With the price of basic food items on the rise, global policymakers are again faced with the need to protect the world’s most vulnerable populations. Women and young children tend to be most negatively impacted by sharp increases in the price of food. However, while extensive research has been conducted on the causes and consequences of the 2007-08 food price crisis, little of that research has focused specifically on the impact of the crisis on women, and whether the impact differs for women compared to men. Although conventional wisdom claims that women are more severely affected by the food price crisis, such claims are often unsupported by empirical evidence. If lessons are to be learned from 2007-08 to prevent a recurrence of widespread food insecurity, it is essential to understand how particularly vulnerable populations, such as women, are impacted by and how they can be protected from rising food prices.
Ongoing IFPRI research is working to fill this gap by looking into how men and women are affected differently by shocks such as sharply rising food prices and unexpected weather events. Senior IFPRI Research Fellow Agnes Quisumbing and IFPRI Postdoctoral Fellow Neha Kumar have examined the gendered effects of such shocks in Bangladesh, Ethiopia, and Uganda. Using panel data collected from the three study countries, their findings suggest that while women do tend to be more vulnerable to shocks such as rising food prices, the extent of that vulnerability and the ways in which men, women, and their households cope with such shocks can vary across countries and cultures.
In Ethiopia, it was found that female-headed households are more vulnerable to changes in food prices and are more likely to cope with such changes by reducing the number of meals and amount of preferred food eaten; these results could be partially mitigated by strengthening the land rights of poor women, as it was shown that land has a protective effect against food price shocks.
The studies in Bangladesh and Uganda focused on how household and individual (both men’s and women’s) assets are affected by various shocks, including rising food prices, weather events, and illness. How assets are protected or used differs widely by both country and context, with weather-related events having a larger impact on men’s assets in Bangladesh and on women’s assets in Uganda, and illness having a larger impact on women’s assets in Bangladesh. Households in Bangladesh were able to protect land and assets in general against the 2007-2008 food price shocks, but husbands sold agricultural durables and livestock, while households disposed of jewelry. In Uganda, husbands’ assets were protected; in response to the food price increases, households reduced holdings of jointly owned and wife-owned durable goods. Understanding not only the likelihood and extent of shocks, but also how such shocks affect assets on both a household and an individual basis, can help policymakers institute social protection policies (such as weather or health insurance) that are appropriate for the conditions in their own specific country.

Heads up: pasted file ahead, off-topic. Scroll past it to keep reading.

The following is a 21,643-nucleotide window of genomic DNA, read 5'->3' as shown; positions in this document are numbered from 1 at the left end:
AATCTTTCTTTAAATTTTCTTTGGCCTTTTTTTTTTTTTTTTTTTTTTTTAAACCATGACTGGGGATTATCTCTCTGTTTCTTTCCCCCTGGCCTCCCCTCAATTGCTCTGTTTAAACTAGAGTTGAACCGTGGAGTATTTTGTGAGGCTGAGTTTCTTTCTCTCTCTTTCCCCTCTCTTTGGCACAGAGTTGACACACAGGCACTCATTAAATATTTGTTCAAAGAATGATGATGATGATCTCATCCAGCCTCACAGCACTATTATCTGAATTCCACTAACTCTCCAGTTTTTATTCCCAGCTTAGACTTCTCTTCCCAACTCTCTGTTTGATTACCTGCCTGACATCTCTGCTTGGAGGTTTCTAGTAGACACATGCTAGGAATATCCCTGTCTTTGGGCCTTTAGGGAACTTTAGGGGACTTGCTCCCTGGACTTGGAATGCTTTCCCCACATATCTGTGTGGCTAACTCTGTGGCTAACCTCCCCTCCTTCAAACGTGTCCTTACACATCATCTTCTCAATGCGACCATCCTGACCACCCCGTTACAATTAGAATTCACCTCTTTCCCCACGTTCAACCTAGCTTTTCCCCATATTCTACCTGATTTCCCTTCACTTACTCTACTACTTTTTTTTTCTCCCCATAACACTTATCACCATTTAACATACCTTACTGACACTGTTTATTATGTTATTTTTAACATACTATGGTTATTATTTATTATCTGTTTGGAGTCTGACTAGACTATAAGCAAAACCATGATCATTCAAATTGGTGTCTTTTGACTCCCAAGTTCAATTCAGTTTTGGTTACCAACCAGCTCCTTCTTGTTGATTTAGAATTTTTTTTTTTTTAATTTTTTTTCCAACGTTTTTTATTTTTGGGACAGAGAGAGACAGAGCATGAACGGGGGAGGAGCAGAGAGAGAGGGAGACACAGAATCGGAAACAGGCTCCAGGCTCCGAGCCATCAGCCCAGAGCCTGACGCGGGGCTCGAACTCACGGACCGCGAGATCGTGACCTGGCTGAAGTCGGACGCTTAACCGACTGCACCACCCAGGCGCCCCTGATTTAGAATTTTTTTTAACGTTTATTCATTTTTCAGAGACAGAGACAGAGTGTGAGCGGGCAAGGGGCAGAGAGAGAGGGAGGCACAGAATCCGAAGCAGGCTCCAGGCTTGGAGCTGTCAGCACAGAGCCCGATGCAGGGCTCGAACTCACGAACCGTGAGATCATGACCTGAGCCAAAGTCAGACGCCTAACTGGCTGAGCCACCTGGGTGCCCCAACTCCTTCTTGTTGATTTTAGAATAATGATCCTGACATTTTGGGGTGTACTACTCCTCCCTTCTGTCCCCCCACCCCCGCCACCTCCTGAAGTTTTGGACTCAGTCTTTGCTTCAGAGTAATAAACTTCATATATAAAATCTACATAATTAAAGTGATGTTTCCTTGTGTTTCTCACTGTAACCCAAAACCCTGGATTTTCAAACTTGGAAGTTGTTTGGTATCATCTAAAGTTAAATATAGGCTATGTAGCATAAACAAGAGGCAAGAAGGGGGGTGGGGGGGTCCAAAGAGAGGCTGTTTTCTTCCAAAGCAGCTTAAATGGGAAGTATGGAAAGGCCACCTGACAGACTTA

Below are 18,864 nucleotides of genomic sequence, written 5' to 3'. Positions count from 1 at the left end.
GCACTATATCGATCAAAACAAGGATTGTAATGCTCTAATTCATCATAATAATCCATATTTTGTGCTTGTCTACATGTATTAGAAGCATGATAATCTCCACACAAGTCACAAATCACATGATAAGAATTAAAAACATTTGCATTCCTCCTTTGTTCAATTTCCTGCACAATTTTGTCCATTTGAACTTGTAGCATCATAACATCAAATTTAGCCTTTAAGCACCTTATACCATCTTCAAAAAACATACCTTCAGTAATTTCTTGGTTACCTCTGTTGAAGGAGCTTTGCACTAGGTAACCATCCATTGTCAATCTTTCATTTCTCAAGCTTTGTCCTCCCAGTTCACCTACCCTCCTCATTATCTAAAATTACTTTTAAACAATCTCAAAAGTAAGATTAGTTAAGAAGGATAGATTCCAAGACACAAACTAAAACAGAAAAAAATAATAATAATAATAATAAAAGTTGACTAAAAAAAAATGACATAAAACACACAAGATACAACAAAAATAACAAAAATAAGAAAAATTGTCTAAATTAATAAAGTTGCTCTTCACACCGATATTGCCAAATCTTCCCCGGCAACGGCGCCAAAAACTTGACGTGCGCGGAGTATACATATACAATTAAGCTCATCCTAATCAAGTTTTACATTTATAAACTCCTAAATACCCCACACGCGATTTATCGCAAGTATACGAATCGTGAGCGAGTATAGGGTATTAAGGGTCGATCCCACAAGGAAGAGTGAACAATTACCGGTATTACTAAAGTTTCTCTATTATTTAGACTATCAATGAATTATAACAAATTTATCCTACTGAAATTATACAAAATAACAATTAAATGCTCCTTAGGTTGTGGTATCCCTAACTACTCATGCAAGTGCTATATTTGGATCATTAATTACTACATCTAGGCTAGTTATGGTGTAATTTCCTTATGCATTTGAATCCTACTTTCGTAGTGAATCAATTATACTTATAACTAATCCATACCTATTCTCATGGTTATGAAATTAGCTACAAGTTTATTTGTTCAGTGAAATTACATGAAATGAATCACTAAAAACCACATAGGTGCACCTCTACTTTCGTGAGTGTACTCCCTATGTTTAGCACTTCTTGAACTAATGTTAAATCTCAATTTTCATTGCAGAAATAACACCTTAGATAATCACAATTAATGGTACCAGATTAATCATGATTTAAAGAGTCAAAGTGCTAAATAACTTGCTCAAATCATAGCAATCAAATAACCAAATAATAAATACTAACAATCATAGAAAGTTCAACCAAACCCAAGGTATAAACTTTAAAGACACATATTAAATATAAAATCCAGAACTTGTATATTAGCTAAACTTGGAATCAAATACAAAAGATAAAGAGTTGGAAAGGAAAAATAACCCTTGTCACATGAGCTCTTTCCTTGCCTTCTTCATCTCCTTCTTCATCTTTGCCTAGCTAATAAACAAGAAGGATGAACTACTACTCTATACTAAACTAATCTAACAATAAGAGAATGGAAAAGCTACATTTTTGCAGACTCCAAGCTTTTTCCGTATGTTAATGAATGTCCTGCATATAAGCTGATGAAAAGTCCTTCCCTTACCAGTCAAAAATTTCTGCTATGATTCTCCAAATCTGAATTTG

Download Do shocks affect men’s and women’s assets differently?, a discussion paper detailing research in Uganda and Bangladesh.
Download *Gendered impacts of the 2007–08 food price crisis *, a discussion paper detailing research in Ethiopia.
Watch Senior IFPRI Research Fellow Agnes Quisumbing discuss the results and implications of this research.